DEAR MISS MANNERS: I am 13 weeks pregnant, and really annoyed with my husband’s family members for constantly asking me how I feel and if I’m showing yet. I’m at the point where I am getting angry enough to try to avoid them.
I guess it’s because when I do describe how I’m feeling, they don’t listen — almost like the question is just something that needs to be asked, and they don’t know how to react to a description of sickness.
I feel like telling them that I’m not going to answer that question anymore. I know those words are blunt, but how should I tell my husband’s mother, sister, aunts, dad, etc. to stop asking questions?
GENTLE READER: Now, now. Of all the indignities people routinely direct toward pregnant ladies, “How are you?” is not the worst. It is not even a particularly nosy question, but merely a conventional pleasantry.
There is no need to be snippy to your baby’s close relatives. However, Miss Manners will allow you to give a frank answer, such as “nauseous” or “cranky” (one word; no graphic descriptions) provided that you do it with an impishly apologetic smile. They will not be likely to press you for details. And in all fairness, you would not want them to offer folk remedies or remind you that your discomfort is worth the end result.
DEAR MISS MANNERS: We are looking forward to settling into our new, small community, and meeting our neighbors. We received a community-wide email from a neighbor we have yet to meet, informing us of a party they will be having, to which we are not invited (not surprised, not expected). The email was alerting us to the fact that multiple watercraft would be mooring in the community waterway, and additional cars would likely be creating traffic congestion on the street — and “Thanks in advance for your understanding.”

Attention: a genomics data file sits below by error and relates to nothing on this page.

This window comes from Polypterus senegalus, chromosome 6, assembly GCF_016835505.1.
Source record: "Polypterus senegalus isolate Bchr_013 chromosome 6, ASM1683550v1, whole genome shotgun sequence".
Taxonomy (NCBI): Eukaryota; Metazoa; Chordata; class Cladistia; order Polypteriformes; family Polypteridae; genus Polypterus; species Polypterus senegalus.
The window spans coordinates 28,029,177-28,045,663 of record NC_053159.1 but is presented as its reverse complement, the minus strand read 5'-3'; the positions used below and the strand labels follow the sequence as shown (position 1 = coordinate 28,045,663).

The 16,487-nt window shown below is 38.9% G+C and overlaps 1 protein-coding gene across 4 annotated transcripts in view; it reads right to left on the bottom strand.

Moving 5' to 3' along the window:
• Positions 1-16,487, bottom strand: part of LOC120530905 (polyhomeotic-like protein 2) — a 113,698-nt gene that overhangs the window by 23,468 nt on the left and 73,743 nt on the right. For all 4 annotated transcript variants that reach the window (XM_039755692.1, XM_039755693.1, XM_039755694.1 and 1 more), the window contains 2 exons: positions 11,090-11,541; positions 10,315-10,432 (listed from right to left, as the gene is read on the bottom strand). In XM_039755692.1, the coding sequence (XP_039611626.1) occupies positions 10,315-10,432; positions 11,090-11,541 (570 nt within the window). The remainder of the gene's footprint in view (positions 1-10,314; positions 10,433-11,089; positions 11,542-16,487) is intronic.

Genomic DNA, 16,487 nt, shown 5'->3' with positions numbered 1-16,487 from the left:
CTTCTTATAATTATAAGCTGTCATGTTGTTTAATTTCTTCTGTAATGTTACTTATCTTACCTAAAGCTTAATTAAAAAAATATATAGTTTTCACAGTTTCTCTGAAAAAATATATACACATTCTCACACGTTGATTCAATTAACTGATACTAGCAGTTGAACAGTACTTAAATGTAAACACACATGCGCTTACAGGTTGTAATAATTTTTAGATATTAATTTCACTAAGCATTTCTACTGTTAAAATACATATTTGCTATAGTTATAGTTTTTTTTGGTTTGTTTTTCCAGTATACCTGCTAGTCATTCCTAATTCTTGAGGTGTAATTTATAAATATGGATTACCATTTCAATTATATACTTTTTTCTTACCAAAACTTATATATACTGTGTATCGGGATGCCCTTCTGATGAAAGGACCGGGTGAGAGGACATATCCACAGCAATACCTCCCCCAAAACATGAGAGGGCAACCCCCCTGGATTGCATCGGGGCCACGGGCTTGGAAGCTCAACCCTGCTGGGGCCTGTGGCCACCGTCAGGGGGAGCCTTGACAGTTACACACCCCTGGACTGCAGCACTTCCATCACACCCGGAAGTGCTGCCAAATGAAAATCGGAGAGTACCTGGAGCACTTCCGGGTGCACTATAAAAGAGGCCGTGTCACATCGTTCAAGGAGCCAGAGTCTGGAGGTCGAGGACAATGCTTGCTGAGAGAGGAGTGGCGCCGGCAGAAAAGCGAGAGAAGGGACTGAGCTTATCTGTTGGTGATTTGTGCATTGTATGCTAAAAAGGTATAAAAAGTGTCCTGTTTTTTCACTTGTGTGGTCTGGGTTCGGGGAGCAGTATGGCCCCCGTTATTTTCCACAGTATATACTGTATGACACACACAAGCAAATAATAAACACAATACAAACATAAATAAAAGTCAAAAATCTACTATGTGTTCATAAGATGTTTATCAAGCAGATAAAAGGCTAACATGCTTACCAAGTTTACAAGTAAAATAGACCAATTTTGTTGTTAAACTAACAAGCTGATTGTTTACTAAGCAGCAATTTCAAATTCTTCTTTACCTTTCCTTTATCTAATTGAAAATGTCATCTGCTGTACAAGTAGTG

How should we best respond? We do not object to a neighbor entertaining guests, but how do we convey our desire that our privacy and property be respected as they enjoy their guests in a polite, civil manner? We realize we will be living with the neighbors longer than the party, so this may be our best opportunity to develop good relations for the present and future.
GENTLE READER: Then Miss Manners suggests that you not assume that your neighbors would give uncivil, disrespectful parties unless you instructed them otherwise. You should respond by wishing them a pleasant evening.
DEAR MISS MANNERS: I have a friend who lost her husband. I am sending her a thank-you note, and am not sure how to address her on the envelope.
GENTLE READER: Please reassure Miss Manners that you meant a letter of condolence, not a thank-you note. Otherwise, she would not like to hear the backstory.
A widow does not change her mode of address, and changing it for her is unpleasant, as well as wrong. If she was Mrs. Ethan Winkle before the death, she still is. If she was always Ms. Harriet Ruff-Winkle, she still is.